Jesus of Nazareth himself referred to the prophecies describing the manner of death for the Messiah. Days before entering Jerusalem for the last time, Jesus forewarned his Disciples predicting in precise detail that he was about to endure what was foretold by the prophets: 

LK 18:31-33 “Jesus took the Twelve aside and told them, “We are going up to Jerusalem, and everything that is written by the prophets about the Son of Man will be fulfilled. He will be turned over to the Gentiles. They will mock him, insult him, spit on him, flog him and kill him. On the third day he will rise again.”[13]

History affirms that Jesus of Nazareth was subjected to the horrific physical and psychological designs of crucifixion described by Cicero and modern forensic science analysis, consistent with the Gospels.[14] Is crucifixion predicted in the Messiah prophecies of Psalms, Isaiah and Zechariah foretelling the manner of suffering and death by the Messiah?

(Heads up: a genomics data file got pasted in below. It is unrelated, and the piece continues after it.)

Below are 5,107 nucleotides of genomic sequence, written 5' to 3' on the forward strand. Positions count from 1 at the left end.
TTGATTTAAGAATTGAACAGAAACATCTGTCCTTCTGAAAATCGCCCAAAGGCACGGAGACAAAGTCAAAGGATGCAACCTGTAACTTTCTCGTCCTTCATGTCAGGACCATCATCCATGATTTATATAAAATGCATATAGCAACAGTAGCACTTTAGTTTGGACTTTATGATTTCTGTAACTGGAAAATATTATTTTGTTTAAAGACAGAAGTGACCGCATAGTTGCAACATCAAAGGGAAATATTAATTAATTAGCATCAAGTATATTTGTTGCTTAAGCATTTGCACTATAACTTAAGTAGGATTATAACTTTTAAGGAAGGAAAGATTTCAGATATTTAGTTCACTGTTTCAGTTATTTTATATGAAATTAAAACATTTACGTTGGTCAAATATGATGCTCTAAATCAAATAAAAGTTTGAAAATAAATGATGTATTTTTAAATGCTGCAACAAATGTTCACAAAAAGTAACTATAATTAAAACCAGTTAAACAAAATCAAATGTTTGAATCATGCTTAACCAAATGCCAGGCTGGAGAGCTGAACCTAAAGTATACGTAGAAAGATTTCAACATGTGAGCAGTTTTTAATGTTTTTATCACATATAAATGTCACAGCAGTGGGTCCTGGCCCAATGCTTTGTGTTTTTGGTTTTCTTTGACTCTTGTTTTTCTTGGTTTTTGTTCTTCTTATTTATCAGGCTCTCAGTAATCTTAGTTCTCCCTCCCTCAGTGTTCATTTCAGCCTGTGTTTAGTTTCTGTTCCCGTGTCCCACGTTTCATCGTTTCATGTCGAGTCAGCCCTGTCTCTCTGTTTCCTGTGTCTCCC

Rabbi Crispin profoundly summed up the challenge for each person to arrive at his or her own conclusion about the prophecies saying:

“… if any one should arise claiming to be himself the Messiah, we may reflect, and look to see whether we can observe in him any resemblance to the traits described here:  if there is any such resemblance, then we may believe that he is the Messiah our righteousness; but if not, we cannot do so.[15]

 

Creative Commons License
This work is licensed under a Creative Commons Attribution-NonCommercial-NoDerivatives 4.0 International License.

REFERENCES:

[1]NIV.
[2] Micah 5:2; Zechariah 9:9.
[3] Psalms 78:1-3; Hosea 12:10. Boucher.  “The Parables.”   Bugg. “Types of Prophecy and Prophetic Types.”
[4] Cicero, Marcus Tullius. In Verrem Actionis Secundae M. Tulli Ciceronis Libri Quinti.  “Secondary Orations Against Verres. Book 5. 70 B.C.  The Society for Ancient Languages   University of Alabama – Huntsville.  10 Feb. 2005. <https://web.archive.org/web/20160430183826/http://www.uah.edu/student_life/organizations/SAL/texts/latin/classical/cicero/inverrems5e.html>  Quintilian, Marcus Fabius. Quintilian’s Institutes of Oratory. 1856. Trans. John Selby Watson. Book 8, Chapter 4. <https://web.archive.org/web/20170815223340/http://rhetoric.eserver.org/quintilian/index.html>